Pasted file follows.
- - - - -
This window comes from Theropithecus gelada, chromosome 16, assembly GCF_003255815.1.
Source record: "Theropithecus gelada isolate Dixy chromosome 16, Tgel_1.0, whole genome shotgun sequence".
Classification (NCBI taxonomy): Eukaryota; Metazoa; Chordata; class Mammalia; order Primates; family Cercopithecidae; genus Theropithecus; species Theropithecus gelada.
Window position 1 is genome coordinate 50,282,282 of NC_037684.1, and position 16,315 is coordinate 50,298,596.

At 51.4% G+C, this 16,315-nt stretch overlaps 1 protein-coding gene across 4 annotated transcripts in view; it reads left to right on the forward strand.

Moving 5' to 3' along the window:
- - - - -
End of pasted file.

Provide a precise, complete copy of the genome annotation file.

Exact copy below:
This window comes from Theropithecus gelada, chromosome 16, assembly GCF_003255815.1.
Source record: "Theropithecus gelada isolate Dixy chromosome 16, Tgel_1.0, whole genome shotgun sequence".
Classification (NCBI taxonomy): Eukaryota; Metazoa; Chordata; class Mammalia; order Primates; family Cercopithecidae; genus Theropithecus; species Theropithecus gelada.
Window position 1 is genome coordinate 50,282,282 of NC_037684.1, and position 16,315 is coordinate 50,298,596.

At 51.4% G+C, this 16,315-nt stretch overlaps 1 protein-coding gene across 4 annotated transcripts in view; it reads left to right on the forward strand.

Moving 5' to 3' along the window: